If you’re in a startup community, you can ask other founders for referrals for venture capital firms. They can give you the nitty gritty on what it’s like to pitch them and work with them. This can also be helpful in securing an introduction to a firm, which may net better results than a cold call.

Reaching Out to Your Target VCs

Hopefully these questions have helped you narrow down your list of potential venture capitalists to a few that really align with your own vision for your startup. Taking on venture capital should be a partnership between your startup and the firm, and since the relationship is one that may last for years, you want it to be a good fit.Once you’re ready, draft a template email you can use (making sure to customize it for the specific firm). Include highlights of your startup’s successes, including numbers that might impress VCs.Most VC firms have partners that specialize in particular industries or niches, so make sure you address your email to the most relevant contact.Venture capitalists get many emails, so you may need to follow up a week or two after you send yours if you don’t hear back.

Creating a Good Pitch

Once you get a positive response, you’ll schedule a meeting where you’ll pitch investors on your startup. This is your chance to shine, but make sure you plan and practice your pitch in advance.Experts say your pitch deck should have no more than 10 slides and take about 20 minutes to go through. Boil it down to what investors most care about:
  • Growth of your startup
  • How you plan to use the working capital 
  • Leadership’s expertise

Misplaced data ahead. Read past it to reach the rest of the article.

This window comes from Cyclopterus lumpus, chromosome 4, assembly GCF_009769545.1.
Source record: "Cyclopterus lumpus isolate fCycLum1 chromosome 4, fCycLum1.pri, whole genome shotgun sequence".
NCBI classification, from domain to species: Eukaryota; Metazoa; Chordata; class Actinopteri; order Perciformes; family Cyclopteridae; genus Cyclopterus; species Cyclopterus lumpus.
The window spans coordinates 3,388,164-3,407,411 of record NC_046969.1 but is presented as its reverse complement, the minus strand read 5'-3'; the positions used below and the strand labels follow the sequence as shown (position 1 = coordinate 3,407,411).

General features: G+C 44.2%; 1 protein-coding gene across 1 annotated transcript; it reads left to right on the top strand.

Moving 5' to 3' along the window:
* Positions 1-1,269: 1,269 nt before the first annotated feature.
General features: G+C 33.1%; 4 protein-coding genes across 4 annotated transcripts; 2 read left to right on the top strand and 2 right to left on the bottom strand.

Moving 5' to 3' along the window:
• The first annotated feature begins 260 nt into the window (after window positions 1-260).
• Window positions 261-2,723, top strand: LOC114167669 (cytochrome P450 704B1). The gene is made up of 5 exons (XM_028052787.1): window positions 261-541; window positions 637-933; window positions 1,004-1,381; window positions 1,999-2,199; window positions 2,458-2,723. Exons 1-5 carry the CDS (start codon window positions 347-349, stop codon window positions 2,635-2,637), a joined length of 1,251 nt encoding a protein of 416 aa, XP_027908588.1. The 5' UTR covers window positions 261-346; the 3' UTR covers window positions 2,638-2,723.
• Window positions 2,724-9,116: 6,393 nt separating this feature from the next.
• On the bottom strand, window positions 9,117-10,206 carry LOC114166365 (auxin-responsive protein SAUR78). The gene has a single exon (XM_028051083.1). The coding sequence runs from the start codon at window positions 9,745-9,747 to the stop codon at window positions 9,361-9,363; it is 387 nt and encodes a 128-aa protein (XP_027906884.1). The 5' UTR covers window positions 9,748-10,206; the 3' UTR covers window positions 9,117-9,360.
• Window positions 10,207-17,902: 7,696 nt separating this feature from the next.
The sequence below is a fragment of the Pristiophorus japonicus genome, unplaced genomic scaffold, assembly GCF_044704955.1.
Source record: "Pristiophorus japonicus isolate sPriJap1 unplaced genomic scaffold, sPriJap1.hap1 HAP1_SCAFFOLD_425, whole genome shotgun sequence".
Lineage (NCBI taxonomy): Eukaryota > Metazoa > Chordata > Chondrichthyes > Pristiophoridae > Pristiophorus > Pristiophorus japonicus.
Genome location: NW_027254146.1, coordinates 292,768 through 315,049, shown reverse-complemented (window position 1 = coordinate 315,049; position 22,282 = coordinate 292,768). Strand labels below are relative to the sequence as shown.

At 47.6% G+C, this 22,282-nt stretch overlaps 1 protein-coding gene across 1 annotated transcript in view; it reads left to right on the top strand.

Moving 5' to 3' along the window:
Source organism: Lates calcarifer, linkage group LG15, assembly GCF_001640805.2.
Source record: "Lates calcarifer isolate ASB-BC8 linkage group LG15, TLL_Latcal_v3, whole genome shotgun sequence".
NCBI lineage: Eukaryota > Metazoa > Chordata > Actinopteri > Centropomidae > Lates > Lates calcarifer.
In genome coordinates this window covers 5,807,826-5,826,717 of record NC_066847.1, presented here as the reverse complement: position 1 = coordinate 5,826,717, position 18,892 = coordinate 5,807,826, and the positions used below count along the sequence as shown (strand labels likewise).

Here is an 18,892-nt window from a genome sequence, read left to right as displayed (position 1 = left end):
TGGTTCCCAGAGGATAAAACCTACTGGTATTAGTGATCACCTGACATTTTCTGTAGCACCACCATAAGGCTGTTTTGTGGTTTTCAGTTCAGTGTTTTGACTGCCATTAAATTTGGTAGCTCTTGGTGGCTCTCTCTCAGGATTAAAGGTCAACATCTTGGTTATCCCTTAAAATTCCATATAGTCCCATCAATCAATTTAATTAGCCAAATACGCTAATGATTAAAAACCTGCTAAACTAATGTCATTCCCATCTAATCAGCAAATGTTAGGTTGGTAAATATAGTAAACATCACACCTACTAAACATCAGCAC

• Future sales projections
  • Numbers, numbers, numbers
Expect to be asked questions like how much it costs to make your product, the size of your market, and expected growth. Investors like to see that you’ve done your homework before asking them for money.You may have to pitch several VCs to find the right fit. Once you’ve received an offer, review it carefully so you understand what the investor expects in terms of being involved with your startup and how and when they will exit. Only when you feel confident with the terms (which can be negotiated) should you sign an agreement.

Other Options for Business Financing

Finding venture capital funds isn’t for the faint of heart. It can involve a lot of research and a lot of rejection.Fortunately, this isn’t your only option for getting financing. There are business loans for startups that may have fewer restrictions, such as time in business or credit score requirements, than a conventional or an SBA loan.And if you don’t have good credit, not to worry. There are business loans for startups with bad credit that you may qualify for, though you should be aware that they may come with higher interest rates.The good news is that once you’ve applied for first-time loans, the process gets easier, and you’ll start to build your business credit, which will qualify you for more offers down the line.You might also consider a line of credit. Unlike a cash flow loan that gives you a lump sum of money all at once, a line of credit lets you access up to a certain limit when you need it.A business credit card may also be useful since you can purchase supplies for your company even if you don’t have the cash on hand to cover the expense. 

The Takeaway

Learning how to find venture capital is a useful skill for any startup owner, and practice makes perfect.If you need capital in the meantime, you might consider applying for a business loan through Lantern by SoFi. You can fill out one simple form to get multiple offers from lenders in our network so you can select the one that works best for you.

Frequently Asked Questions

How do you find venture capital (VC)?
What is a venture capital (VC) association?
Is venture capital the same as angel investing?
Photo credit: iStock/andresr

About the Author

Susan Guillory

Susan Guillory

Susan Guillory is the president of Egg Marketing, a content marketing firm based in San Diego. She’s written several business books, and has been published on sites including Forbes, AllBusiness, and Cision. She enjoys writing about business and personal credit, financial strategies, loans, and credit cards. Follow her on Twitter @eggmarketing.